Above this frequency, the radiated spectrum starts declining by 20 dB per octave. But, the amplitudes of the real harmonics of a real device are often quite irregular because of resonances that weaken some and reinforce others.

What is not usually understood is that the biggest source of EMI is not the clock directly, but a train of pulses generated on both edges of the clock when current surges into the microprocessor for a nanosecond or two when the clock transitions up or down. This pulse train has a frequency that’s double the clock frequency. It seeps out of the processor chip into the power supplies and generally infects the board with high-frequency EMI. It also gets into the output lines emanating from the processor package; therefore, it’s further spread around the board and to cables and devices connected to the board.

The current surges on both clock edges are related to the clock tree. The clock tree is a system consisting of a branching network of buffers that distribute the internal clock around the silicon die. Because these buffers drive considerable capacitance and have both polarities of the clock present, there is a surge of current on both edges of the clock. This occurs as current flows into the chip to charge up the capacitance in the part of the clock tree that is transitioning from 0 V to the power supply voltage. On-chip devices, such as flip-flops, also contain internal gates and buffers where both polarities of the clock are present and contribute to the current surge.

An additional current surge is related to the crossover current when both the N and P transistors in a CMOS buffer are momentarily conducting during a logic transition. The silicon chip tries to suck in the required current to service these fast transients through its power supply pins. However, these connections have inductance created by the bond wires and lead frame, so the voltage drops briefly on the die, creating an on-chip power supply voltage drop with an amplitude on the order of a few tenths of a volt and the duration of a nanosecond or so.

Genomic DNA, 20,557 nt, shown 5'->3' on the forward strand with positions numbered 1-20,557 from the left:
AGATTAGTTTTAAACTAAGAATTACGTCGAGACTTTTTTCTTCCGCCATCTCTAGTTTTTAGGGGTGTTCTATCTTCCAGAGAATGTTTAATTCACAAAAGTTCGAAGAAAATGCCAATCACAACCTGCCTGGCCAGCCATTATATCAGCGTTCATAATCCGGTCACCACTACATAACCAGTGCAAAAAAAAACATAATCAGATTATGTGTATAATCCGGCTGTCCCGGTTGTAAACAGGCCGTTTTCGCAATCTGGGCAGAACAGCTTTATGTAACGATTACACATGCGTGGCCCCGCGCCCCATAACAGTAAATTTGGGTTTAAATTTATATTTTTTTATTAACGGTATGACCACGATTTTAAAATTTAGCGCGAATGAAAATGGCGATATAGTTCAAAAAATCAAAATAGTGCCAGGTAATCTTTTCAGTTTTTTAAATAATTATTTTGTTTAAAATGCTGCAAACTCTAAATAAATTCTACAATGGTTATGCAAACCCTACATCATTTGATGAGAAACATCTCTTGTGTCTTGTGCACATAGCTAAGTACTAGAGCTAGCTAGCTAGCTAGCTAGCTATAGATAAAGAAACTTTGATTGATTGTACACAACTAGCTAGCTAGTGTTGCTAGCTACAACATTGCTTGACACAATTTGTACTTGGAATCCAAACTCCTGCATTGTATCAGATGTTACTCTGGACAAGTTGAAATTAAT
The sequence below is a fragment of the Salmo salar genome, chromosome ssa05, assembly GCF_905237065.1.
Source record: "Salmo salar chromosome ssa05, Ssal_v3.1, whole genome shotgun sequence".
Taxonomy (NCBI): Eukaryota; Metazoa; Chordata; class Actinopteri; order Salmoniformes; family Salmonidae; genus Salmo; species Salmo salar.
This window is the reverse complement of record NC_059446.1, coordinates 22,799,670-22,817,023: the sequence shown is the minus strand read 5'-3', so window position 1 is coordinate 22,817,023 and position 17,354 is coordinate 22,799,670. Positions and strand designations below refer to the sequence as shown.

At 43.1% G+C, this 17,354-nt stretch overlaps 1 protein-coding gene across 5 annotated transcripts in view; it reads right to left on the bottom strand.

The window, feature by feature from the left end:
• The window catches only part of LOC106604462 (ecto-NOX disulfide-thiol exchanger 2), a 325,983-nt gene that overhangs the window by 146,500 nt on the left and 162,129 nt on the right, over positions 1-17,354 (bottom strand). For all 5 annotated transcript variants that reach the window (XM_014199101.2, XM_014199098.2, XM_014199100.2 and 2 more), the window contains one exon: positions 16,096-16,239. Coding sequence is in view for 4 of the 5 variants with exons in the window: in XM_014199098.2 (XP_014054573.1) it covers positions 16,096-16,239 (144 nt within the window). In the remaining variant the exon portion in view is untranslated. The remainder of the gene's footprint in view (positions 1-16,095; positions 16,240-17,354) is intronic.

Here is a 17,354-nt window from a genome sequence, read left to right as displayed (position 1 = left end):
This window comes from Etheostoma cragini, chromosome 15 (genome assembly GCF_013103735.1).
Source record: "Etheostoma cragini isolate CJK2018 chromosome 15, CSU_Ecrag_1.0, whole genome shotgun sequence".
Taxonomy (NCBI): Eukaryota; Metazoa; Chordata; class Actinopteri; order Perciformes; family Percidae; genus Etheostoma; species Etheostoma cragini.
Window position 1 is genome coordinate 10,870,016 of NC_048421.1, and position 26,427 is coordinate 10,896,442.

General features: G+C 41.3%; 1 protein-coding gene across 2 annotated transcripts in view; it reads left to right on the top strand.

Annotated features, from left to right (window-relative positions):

If this same on-chip power supply drives the output buffers that carry signal lines out of the chip, these lines will also be infected with the fast pulses present in the power and ground supplies. This is because the power supply noise is directly transmitted through the buffer power inputs to the output lines. The on-chip current surges create fast noise that passes out through the power supply pins to the power and ground planes on the PC board, further spreading the infection.

The amplitude of the harmonics of the periodic noise pulses, at least at lower frequencies, declines inversely with frequency (1/f). Unfortunately, the effectiveness of a short antenna, such as a PC board trace, increases directly with frequency (~f). The result is that the radiated EMI tends to be flat across the spectrum.

Fortunately, the amplitude of the harmonics starts declining more rapidly than 1/f; it’s more like 1/(f2) at some higher frequency determined by the finite rise time of the pulses in the pulse train. The balance of these countervailing effects is such that the most trouble is often found in the area of 100 to 300 MHz for lower-speed 8- and 16-bit microprocessor boards.